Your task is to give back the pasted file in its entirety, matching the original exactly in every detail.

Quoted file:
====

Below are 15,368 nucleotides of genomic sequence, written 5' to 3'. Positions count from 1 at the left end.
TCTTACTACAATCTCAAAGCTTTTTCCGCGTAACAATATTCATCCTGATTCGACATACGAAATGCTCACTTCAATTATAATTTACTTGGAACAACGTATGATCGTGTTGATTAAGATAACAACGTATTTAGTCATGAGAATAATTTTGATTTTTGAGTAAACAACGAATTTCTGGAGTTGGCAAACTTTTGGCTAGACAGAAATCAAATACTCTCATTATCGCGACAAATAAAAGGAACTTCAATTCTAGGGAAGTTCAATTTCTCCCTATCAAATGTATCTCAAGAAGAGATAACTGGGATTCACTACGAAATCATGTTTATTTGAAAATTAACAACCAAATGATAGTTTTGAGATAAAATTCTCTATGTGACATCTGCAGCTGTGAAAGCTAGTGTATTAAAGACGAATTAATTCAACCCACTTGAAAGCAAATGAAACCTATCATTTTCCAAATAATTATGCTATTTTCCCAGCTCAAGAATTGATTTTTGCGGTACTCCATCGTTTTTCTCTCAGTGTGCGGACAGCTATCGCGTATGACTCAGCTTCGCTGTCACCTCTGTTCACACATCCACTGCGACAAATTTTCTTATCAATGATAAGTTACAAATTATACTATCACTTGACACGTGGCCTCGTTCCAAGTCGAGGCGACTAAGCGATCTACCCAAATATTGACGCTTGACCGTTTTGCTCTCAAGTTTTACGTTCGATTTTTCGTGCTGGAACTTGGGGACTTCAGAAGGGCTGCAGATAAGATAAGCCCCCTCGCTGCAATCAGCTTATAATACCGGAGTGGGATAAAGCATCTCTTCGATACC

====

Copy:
Below are 15,368 nucleotides of genomic sequence, written 5' to 3'. Positions count from 1 at the left end.
TCTTACTACAATCTCAAAGCTTTTTCCGCGTAACAATATTCATCCTGATTCGACATACGAAATGCTCACTTCAATTATAATTTACTTGGAACAACGTATGATCGTGTTGATTAAGATAACAACGTATTTAGTCATGAGAATAATTTTGATTTTTGAGTAAACAACGAATTTCTGGAGTTGGCAAACTTTTGGCTAGACAGAAATCAAATACTCTCATTATCGCGACAAATAAAAGGAACTTCAATTCTAGGGAAGTTCAATTTCTCCCTATCAAATGTATCTCAAGAAGAGATAACTGGGATTCACTACGAAATCATGTTTATTTGAAAATTAACAACCAAATGATAGTTTTGAGATAAAATTCTCTATGTGACATCTGCAGCTGTGAAAGCTAGTGTATTAAAGACGAATTAATTCAACCCACTTGAAAGCAAATGAAACCTATCATTTTCCAAATAATTATGCTATTTTCCCAGCTCAAGAATTGATTTTTGCGGTACTCCATCGTTTTTCTCTCAGTGTGCGGACAGCTATCGCGTATGACTCAGCTTCGCTGTCACCTCTGTTCACACATCCACTGCGACAAATTTTCTTATCAATGATAAGTTACAAATTATACTATCACTTGACACGTGGCCTCGTTCCAAGTCGAGGCGACTAAGCGATCTACCCAAATATTGACGCTTGACCGTTTTGCTCTCAAGTTTTACGTTCGATTTTTCGTGCTGGAACTTGGGGACTTCAGAAGGGCTGCAGATAAGATAAGCCCCCTCGCTGCAATCAGCTTATAATACCGGAGTGGGATAAAGCATCTCTTCGATACC